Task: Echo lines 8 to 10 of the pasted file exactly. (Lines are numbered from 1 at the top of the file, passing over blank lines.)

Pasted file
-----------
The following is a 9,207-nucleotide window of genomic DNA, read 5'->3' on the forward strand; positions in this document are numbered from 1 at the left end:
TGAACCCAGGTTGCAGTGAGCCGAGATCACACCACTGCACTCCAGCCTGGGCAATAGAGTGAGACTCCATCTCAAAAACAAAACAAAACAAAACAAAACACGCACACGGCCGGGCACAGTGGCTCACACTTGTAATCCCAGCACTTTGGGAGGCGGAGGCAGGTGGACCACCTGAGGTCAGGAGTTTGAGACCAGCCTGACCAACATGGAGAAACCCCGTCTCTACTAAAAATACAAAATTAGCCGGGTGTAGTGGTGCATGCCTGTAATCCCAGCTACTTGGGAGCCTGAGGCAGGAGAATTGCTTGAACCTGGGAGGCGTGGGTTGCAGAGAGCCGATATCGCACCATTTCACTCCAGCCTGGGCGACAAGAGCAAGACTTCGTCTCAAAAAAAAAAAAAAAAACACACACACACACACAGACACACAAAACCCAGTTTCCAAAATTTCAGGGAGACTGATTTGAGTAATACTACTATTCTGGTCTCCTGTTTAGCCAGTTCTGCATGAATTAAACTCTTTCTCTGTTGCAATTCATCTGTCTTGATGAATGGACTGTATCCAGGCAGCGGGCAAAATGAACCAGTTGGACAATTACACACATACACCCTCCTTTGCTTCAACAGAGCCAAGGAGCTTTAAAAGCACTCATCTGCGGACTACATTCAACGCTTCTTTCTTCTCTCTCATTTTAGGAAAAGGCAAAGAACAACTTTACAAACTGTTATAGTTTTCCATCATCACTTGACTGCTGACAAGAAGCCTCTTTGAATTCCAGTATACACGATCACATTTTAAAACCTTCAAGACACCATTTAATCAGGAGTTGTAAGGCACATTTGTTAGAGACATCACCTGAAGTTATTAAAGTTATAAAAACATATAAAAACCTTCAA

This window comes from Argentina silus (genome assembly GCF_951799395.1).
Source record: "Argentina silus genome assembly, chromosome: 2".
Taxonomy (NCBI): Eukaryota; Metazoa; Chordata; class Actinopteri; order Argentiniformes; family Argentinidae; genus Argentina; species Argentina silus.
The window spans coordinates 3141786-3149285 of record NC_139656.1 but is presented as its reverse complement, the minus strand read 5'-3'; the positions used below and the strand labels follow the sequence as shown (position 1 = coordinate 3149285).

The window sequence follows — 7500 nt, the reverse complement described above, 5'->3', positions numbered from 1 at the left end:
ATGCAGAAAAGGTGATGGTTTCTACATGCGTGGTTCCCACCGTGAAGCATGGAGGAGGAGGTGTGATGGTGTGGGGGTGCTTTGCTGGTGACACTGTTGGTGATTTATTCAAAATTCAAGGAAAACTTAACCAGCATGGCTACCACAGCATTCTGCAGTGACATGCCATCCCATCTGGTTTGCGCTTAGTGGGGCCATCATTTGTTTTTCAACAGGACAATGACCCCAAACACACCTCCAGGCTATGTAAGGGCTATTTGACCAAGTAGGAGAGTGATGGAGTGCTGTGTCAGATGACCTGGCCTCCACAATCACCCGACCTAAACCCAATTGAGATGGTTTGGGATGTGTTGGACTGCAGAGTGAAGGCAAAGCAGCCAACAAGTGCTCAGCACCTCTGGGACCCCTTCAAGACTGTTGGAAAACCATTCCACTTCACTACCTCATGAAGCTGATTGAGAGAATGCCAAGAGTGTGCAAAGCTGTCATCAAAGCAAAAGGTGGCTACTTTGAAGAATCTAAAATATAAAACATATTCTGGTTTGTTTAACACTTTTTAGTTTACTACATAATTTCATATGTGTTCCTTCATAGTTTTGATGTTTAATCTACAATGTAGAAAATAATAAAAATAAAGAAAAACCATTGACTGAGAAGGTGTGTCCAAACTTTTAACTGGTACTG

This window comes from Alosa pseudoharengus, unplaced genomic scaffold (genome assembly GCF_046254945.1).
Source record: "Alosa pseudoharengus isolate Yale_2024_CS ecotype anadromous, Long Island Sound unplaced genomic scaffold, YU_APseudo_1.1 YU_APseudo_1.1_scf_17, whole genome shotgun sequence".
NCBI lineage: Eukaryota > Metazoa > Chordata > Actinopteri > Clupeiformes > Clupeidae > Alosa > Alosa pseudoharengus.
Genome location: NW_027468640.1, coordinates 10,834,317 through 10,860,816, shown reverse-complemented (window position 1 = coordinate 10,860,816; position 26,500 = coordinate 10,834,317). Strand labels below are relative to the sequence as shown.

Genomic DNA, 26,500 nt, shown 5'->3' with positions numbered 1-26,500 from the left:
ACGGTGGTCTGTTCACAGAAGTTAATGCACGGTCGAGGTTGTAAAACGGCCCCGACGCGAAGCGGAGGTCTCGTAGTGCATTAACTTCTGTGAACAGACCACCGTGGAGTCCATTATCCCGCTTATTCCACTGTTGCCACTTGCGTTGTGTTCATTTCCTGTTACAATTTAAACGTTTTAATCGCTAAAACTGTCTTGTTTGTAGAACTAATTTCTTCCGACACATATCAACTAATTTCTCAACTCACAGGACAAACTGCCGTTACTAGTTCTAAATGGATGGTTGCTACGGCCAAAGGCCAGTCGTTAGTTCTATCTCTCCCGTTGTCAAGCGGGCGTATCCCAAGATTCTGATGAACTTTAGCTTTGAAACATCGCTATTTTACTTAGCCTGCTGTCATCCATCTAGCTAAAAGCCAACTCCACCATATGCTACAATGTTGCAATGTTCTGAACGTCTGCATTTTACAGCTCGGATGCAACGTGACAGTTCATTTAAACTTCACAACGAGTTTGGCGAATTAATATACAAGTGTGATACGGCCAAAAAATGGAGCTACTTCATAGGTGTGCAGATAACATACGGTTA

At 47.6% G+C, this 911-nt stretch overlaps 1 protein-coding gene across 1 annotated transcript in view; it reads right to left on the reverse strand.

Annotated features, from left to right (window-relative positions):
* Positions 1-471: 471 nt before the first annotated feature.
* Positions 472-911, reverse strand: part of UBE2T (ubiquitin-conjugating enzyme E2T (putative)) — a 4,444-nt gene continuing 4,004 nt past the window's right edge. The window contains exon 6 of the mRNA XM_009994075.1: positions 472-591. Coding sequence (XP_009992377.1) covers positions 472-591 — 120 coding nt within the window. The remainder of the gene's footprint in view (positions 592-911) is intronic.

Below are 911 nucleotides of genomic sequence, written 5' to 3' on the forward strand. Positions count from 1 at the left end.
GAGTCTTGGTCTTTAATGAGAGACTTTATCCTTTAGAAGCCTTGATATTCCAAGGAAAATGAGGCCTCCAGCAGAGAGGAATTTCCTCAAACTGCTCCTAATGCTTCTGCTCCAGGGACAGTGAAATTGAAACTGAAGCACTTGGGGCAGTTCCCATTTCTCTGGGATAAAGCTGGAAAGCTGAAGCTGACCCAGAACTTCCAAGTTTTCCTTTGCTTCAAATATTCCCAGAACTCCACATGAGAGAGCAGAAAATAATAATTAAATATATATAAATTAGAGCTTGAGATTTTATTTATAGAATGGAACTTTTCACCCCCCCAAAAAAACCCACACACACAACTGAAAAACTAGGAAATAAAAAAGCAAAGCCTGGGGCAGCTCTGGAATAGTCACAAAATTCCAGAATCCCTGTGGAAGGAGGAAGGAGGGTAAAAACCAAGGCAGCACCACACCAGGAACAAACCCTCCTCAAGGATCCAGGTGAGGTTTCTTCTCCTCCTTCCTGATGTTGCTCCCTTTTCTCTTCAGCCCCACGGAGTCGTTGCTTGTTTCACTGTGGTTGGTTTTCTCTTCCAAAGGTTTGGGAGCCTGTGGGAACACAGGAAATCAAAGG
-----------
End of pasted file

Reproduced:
ATGCAGAAAAGGTGATGGTTTCTACATGCGTGGTTCCCACCGTGAAGCATGGAGGAGGAGGTGTGATGGTGTGGGGGTGCTTTGCTGGTGACACTGTTGGTGATTTATTCAAAATTCAAGGAAAACTTAACCAGCATGGCTACCACAGCATTCTGCAGTGACATGCCATCCCATCTGGTTTGCGCTTAGTGGGGCCATCATTTGTTTTTCAACAGGACAATGACCCCAAACACACCTCCAGGCTATGTAAGGGCTATTTGACCAAGTAGGAGAGTGATGGAGTGCTGTGTCAGATGACCTGGCCTCCACAATCACCCGACCTAAACCCAATTGAGATGGTTTGGGATGTGTTGGACTGCAGAGTGAAGGCAAAGCAGCCAACAAGTGCTCAGCACCTCTGGGACCCCTTCAAGACTGTTGGAAAACCATTCCACTTCACTACCTCATGAAGCTGATTGAGAGAATGCCAAGAGTGTGCAAAGCTGTCATCAAAGCAAAAGGTGGCTACTTTGAAGAATCTAAAATATAAAACATATTCTGGTTTGTTTAACACTTTTTAGTTTACTACATAATTTCATATGTGTTCCTTCATAGTTTTGATGTTTAATCTACAATGTAGAAAATAATAAAAATAAAGAAAAACCATTGACTGAGAAGGTGTGTCCAAACTTTTAACTGGTACTG

This window comes from Alosa pseudoharengus, unplaced genomic scaffold (genome assembly GCF_046254945.1).
Source record: "Alosa pseudoharengus isolate Yale_2024_CS ecotype anadromous, Long Island Sound unplaced genomic scaffold, YU_APseudo_1.1 YU_APseudo_1.1_scf_17, whole genome shotgun sequence".